On the other hand, by insisting everyone say Merry Christmas, you are sending a very different message. You’re saying, “If you’re not Christian, that’s your problem. I don’t have to take you into consideration. My holiday is the only right holiday. You are wrong for not complying.” You are also assuming that every person does, or should, think and behave exactly like you. You are taking the entire month of December hostage, and making it awkward for anyone else to celebrate anything else. You are excluding people.
Why wouldn’t you want to open your arms and your heart wider? Wasn’t that Jesus’ central message, after all? You are turning this into a debate that’s so contrary to the holiday spirit that it makes me want to spit out my egg nog, throw up my hands and forget the whole thing.
We are all a product of our past. The way we cope with things in the present is greatly influenced by what we’ve experienced in our lives. Our psyches do not always know best. All they know is that it’s important to survive, and if something has worked, however twisted it may be, then, hey, let’s go with that.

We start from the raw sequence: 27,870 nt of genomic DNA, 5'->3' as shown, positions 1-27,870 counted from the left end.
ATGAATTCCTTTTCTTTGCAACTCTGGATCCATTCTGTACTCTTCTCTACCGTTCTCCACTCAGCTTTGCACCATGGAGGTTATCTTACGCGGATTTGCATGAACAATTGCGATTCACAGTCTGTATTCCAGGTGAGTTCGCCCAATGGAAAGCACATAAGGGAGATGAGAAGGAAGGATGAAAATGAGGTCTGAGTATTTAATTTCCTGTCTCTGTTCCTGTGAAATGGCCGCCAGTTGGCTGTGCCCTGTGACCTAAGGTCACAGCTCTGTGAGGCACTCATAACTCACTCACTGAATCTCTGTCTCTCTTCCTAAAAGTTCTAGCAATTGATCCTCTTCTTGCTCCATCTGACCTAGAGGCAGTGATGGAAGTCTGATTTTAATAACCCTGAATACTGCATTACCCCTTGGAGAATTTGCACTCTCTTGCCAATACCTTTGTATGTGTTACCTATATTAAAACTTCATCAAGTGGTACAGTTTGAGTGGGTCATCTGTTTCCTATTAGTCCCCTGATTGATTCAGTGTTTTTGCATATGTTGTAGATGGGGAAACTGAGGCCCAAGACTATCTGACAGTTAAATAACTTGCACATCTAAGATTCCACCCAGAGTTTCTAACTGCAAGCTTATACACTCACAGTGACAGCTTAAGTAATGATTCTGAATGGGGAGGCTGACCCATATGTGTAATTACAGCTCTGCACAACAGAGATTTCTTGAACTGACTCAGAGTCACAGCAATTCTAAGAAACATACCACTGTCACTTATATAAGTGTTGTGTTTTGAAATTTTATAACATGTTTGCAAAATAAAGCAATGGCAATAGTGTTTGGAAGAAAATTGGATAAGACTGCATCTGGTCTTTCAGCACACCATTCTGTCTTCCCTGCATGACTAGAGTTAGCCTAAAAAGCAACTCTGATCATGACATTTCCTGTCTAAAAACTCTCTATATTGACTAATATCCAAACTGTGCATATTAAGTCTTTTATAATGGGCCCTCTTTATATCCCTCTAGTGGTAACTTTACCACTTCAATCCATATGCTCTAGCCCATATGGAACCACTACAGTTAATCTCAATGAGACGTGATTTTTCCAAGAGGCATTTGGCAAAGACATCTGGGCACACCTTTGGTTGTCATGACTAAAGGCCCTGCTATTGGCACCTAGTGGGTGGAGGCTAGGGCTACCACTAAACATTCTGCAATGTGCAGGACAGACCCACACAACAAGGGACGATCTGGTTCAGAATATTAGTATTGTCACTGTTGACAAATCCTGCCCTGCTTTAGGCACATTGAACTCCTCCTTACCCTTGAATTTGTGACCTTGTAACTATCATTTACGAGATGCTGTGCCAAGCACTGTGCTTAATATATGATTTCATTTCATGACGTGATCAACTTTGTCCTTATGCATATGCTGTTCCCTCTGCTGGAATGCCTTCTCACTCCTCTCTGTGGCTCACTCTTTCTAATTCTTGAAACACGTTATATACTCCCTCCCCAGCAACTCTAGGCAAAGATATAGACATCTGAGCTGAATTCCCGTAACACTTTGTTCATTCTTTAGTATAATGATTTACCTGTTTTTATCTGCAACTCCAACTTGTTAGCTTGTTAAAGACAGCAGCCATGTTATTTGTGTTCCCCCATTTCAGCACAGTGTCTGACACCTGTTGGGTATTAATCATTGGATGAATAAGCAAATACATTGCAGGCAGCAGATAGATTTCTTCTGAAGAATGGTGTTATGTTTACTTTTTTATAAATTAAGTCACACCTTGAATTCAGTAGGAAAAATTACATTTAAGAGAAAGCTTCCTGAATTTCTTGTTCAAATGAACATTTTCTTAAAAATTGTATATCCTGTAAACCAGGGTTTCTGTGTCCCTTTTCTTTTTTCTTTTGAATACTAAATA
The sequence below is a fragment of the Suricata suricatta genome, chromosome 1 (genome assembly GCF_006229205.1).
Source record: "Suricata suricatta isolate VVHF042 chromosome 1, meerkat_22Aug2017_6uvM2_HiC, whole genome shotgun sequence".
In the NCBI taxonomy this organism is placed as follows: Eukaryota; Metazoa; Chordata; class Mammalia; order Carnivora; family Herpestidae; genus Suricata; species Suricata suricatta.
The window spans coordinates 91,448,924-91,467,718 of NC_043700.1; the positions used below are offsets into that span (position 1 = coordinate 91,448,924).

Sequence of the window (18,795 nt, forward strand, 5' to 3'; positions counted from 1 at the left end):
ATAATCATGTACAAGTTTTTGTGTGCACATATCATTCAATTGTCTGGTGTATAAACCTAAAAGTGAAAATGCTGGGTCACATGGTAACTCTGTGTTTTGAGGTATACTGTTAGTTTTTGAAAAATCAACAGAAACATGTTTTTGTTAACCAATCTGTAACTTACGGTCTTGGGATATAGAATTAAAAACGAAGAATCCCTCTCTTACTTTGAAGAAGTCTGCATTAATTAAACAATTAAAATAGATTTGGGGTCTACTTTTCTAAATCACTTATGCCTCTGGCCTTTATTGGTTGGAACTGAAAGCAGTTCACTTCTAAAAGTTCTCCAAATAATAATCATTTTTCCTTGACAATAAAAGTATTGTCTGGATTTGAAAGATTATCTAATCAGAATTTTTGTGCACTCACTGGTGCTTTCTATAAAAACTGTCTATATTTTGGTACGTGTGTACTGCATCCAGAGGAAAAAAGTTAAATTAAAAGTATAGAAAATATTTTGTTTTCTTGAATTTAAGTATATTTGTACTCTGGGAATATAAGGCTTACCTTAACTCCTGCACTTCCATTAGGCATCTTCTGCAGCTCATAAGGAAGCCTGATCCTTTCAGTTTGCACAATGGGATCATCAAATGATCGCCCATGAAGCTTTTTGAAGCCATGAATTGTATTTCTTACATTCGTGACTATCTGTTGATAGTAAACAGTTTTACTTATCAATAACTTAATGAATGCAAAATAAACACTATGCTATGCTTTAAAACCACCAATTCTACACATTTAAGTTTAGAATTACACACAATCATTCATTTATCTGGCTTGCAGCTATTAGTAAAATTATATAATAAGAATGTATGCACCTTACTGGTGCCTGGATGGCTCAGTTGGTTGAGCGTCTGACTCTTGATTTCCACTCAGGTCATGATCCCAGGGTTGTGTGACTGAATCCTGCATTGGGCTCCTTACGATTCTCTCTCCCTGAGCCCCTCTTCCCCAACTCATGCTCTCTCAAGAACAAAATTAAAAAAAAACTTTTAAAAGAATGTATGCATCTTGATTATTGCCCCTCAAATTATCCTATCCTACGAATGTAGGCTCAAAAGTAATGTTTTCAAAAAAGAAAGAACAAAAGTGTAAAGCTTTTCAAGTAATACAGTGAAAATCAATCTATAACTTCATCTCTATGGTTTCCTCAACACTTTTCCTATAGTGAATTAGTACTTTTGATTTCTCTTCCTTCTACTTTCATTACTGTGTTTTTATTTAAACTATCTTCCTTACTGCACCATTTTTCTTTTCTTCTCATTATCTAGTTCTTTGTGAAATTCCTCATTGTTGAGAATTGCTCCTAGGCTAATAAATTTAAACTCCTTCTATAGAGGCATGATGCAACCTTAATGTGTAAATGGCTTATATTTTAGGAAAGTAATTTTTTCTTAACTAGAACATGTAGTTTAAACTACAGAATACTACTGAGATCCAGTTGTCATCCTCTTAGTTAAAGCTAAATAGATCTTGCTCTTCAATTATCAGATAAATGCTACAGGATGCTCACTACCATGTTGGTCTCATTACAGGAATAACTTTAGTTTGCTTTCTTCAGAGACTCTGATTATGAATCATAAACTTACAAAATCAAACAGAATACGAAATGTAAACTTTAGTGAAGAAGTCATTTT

Case in point, I was sexually abused as a child, and the adults around me who should have been protecting me were either oblivious or in deep denial. So now, when someone in a position of authority over me is acting irrationally and/or clearly does not have my best interests at heart, it tends to freak me out. That’s putting it mildly. I go straight into “Danger, Will Robinson!” mode.
Because of this, my coping mechanism is to speak up, and continue to speak up until SOMEBODY LISTENS! Cockroaches do not like to have light shined upon them. So I give them the spotlight, by God.